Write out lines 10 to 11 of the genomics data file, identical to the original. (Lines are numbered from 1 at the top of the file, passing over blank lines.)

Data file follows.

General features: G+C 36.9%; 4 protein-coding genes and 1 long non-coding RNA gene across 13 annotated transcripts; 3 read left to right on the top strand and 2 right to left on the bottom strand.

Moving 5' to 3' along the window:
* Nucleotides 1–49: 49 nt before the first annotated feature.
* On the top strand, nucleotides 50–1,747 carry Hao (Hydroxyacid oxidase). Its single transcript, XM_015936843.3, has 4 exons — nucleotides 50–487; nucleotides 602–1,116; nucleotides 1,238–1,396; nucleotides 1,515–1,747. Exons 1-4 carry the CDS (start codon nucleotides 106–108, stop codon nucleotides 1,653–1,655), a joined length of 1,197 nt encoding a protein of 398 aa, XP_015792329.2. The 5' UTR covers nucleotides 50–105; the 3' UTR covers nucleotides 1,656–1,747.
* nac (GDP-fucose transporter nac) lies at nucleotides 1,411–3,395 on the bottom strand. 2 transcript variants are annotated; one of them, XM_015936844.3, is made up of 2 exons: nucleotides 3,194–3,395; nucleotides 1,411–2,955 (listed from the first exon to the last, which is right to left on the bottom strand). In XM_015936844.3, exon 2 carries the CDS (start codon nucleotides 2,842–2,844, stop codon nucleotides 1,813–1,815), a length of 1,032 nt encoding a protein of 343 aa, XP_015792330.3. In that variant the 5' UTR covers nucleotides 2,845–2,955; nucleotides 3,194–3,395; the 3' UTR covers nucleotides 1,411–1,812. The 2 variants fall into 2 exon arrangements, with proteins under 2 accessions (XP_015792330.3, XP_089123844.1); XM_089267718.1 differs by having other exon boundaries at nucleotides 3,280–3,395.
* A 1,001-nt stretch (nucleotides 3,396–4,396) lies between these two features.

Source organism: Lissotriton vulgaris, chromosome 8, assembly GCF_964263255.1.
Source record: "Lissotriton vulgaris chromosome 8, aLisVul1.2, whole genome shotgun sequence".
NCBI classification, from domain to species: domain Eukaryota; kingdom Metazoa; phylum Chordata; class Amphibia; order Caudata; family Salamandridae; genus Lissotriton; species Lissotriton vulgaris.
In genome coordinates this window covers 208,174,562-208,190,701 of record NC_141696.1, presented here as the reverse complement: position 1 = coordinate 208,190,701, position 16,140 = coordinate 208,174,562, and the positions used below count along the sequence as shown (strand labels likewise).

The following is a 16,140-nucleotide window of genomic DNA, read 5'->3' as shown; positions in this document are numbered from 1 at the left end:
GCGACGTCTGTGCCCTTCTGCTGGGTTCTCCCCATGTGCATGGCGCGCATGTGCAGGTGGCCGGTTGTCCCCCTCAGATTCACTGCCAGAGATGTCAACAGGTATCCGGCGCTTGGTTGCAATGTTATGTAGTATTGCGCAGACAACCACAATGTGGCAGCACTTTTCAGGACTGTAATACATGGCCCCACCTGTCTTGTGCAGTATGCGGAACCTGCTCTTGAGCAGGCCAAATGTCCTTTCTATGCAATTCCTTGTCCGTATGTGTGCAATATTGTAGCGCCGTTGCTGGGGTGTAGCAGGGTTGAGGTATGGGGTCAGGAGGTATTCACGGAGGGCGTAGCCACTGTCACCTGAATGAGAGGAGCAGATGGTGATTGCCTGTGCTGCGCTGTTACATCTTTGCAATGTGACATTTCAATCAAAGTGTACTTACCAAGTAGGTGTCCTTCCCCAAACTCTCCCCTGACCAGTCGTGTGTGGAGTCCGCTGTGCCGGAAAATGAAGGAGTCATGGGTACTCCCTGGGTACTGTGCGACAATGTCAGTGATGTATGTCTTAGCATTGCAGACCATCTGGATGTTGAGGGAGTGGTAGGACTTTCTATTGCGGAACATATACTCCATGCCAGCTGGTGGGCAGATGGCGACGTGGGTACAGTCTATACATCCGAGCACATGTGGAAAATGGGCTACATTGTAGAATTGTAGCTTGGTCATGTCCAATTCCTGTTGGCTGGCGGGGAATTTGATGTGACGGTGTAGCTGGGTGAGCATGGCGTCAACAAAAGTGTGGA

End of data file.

In genome coordinates this window covers 208,174,562-208,190,701 of record NC_141696.1, presented here as the reverse complement: position 1 = coordinate 208,190,701, position 16,140 = coordinate 208,174,562, and the positions used below count along the sequence as shown (strand labels likewise).

The following is a 16,140-nucleotide window of genomic DNA, read 5'->3' as shown; positions in this document are numbered from 1 at the left end: